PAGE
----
The concept of value chain analysis, introduced by Michael Porter in 1985, is an alternative technique of evaluating internal and external business processes as against standard financial techniques that use Profit and Loss, Balance Sheet, and Cash Flows (Van den Berg et al 2009). By this technique, the value paid by the customer has to be greater than the cost of all value added activities so as to earn a profit (Roduner 2004). The technique describes all the activities that make up the economic performance and capability of the firm or industry as a whole and portrays the activities required to create value for the customers of a given product or service (Pitt and Lei, 2006). Value chain analysis is also a frame work by which stakeholders can determine the strengths and weaknesses of each activity vis-a-vis their competitors. Walker (2009) holds that the approach also has an increased productivity objective compared to competitors, and that it uses intervention mechanisms that raise value to the customers or lowers cost, thereby leading to a net improvement on the firm’s market position.

In the value chain, value and cost drivers are identified. V alue drivers include technology, quality, delivery, and environmental policy while cost drivers include economies of scale, economies of scope, low input cost, organizational practices, and vertical integration.

The World Bank (2007), considers value chain analysis as a method of accounting and presenting the value created as a product or service is transformed from raw inputs into the final product consumed by end users. Keyser (2006), points out that value chain analysis consists of identifying chain actors at each stage and discerning their functions and relationships; determining chain leadership, facilitating chain formation and strengthening; and identifying value adding activities on the chain and assigning costs and added value to each of the activities. The analytical framework depicts value chain actors, supporters, and influencers as the major value chain participants. The actors include input suppliers, producers, collectors, processors, wholesalers and retailers who directly deal with the products. The supporters do not participate directly in production but their services add value to the product at a given level of the chain, while the influencers are policies, regulatory framework, infrastructures, and the operating environment.

UNIDO (2009) points out that the flow of goods, information and finance through the various stages of the value chain can be evaluated to determine the problems and opportunities of each specific actor along the chain in order to improve individual contribution and the overall performance of the chain. To this end, the value created and captured at each stage minus the cost of creating the value is referred to as the profit margin. By analyzing the cost composition at each stage and comparing the costs with world standards, value chain analysis not only can determine whether or not the chain is competitive even at international level, but also helps to identify key stages where costs can most effectively be reduced.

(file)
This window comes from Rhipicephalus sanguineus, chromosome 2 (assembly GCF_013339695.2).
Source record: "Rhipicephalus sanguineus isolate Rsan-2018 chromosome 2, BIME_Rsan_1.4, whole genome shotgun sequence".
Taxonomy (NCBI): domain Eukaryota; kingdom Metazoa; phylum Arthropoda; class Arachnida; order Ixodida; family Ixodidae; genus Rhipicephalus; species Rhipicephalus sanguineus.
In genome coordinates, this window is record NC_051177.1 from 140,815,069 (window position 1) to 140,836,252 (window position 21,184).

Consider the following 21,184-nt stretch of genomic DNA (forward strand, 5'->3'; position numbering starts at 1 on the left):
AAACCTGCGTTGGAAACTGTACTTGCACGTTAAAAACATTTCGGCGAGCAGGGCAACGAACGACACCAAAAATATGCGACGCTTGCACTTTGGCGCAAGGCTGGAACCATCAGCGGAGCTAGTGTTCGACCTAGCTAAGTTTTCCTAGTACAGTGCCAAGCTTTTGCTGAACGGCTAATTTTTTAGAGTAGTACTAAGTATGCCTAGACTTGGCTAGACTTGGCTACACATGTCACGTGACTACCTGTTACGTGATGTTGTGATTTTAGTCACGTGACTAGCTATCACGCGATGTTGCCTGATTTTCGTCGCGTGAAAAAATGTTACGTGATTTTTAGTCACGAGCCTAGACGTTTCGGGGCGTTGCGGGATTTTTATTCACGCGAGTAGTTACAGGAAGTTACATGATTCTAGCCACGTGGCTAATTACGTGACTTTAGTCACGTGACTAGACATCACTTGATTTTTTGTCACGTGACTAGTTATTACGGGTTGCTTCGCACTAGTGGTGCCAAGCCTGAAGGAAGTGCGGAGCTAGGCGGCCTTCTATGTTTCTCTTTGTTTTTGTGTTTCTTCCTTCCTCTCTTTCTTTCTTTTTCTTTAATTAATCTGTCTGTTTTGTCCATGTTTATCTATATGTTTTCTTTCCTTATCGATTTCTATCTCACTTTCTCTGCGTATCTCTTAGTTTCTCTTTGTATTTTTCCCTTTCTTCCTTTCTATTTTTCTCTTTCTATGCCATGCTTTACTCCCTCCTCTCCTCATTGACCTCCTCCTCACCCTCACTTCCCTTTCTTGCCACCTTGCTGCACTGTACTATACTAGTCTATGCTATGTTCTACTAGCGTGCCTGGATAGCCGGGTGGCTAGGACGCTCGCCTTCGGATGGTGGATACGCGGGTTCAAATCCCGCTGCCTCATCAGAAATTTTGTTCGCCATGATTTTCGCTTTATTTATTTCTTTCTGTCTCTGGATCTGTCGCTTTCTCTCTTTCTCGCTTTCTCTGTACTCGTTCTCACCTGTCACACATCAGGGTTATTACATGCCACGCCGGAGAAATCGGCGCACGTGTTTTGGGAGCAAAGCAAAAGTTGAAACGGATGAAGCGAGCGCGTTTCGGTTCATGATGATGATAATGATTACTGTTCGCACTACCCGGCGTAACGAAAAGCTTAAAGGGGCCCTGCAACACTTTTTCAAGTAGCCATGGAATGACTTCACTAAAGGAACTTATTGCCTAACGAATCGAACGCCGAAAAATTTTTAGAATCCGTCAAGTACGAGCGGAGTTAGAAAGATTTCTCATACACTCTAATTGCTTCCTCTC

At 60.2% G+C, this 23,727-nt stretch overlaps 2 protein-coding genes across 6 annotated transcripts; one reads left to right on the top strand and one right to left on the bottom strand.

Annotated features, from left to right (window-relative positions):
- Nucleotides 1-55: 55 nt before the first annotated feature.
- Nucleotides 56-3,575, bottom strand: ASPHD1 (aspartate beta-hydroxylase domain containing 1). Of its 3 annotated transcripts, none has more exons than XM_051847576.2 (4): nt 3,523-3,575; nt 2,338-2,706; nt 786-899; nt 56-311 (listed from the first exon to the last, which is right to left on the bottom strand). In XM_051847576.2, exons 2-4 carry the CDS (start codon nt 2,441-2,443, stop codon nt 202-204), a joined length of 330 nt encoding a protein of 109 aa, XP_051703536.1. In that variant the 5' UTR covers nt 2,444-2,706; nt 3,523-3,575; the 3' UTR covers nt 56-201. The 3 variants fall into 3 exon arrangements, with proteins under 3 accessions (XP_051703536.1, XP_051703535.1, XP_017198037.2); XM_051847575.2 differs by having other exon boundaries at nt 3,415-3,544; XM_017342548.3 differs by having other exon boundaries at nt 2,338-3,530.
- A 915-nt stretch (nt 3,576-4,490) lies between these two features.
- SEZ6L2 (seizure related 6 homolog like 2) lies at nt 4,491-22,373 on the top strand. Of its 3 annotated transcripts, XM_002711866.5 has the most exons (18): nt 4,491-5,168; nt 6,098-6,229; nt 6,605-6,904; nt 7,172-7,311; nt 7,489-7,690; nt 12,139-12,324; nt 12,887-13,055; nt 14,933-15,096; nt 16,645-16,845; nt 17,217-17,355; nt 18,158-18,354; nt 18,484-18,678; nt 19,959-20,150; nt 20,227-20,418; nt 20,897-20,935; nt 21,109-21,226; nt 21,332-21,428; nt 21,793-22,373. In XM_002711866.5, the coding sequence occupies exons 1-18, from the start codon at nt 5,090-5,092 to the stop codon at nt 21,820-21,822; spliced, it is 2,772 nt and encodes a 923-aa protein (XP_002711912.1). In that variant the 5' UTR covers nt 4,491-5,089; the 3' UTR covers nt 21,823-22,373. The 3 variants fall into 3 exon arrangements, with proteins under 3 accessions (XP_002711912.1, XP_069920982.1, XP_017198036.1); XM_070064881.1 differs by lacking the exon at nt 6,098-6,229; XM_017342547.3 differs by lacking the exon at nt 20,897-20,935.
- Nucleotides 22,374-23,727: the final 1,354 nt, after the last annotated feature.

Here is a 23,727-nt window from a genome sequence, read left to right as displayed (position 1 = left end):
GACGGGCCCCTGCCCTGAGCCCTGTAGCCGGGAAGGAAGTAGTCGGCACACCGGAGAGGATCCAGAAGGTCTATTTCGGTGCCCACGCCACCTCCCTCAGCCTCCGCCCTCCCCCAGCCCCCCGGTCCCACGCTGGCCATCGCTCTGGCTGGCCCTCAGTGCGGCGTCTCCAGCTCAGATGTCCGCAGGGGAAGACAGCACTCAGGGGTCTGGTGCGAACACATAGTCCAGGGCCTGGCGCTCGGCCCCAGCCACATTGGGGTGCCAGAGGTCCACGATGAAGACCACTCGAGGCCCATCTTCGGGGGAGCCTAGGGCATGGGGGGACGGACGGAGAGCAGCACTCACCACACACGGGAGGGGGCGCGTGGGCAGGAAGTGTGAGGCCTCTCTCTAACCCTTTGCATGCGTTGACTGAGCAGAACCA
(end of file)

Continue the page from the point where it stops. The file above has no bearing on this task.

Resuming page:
As stated above, the plan for the development of rice production in Cameroon within the framework of the National Strategy for the Development of Rice Growing (MINADER, 2009), seeks to improve the productivity and competitiveness of local rice. This is done through the acquisition of appropriate and adequate agricultural inputs as well as ensuring the appropriate processing and marketing of rice. So far, most of the attention is focused on large farm sizes while little attention is paid to the small farmers, the various actors involved in the chain, and to the roles and influences of actors/stakeholders on the efficiency of the various stages along the value chain. Such roles and influences can significantly affect efficient resource use and the level of exploitation of existing potentials. It is also important to pay attention to the post-harvest dimensions and the supportive services on the value chain in order to improve on their efficiencies.

Consequently, this paper uses the value chain analysis approach to determine the various actors along the chain and their profit/profitability levels in order to assist potential participants determine at which stages in the chain they can intervene. The presence of any attractive profit and profitability levels in the various stages should attract profit-motivated investors to participate in manners that ensure the production of the high quality competitive rice that is so vital not only for bridging the production-consumption gap but also for bridging the competitive gap between imported and locally produced rice in Cameroon.


The objectives of this paper are:

- To apply the value chain analysis concept on the irrigated rice production project in Ndop Plain in order to determine and compare costs, returns, profits and relative profitability at each stage of the value chain,
- To conduct a SWOT analysis of the rice production venture in Ndop Plain.



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rice cameroon value chain




Title: Profit and profitability of Rice Production in Ndop Plain, Cameroon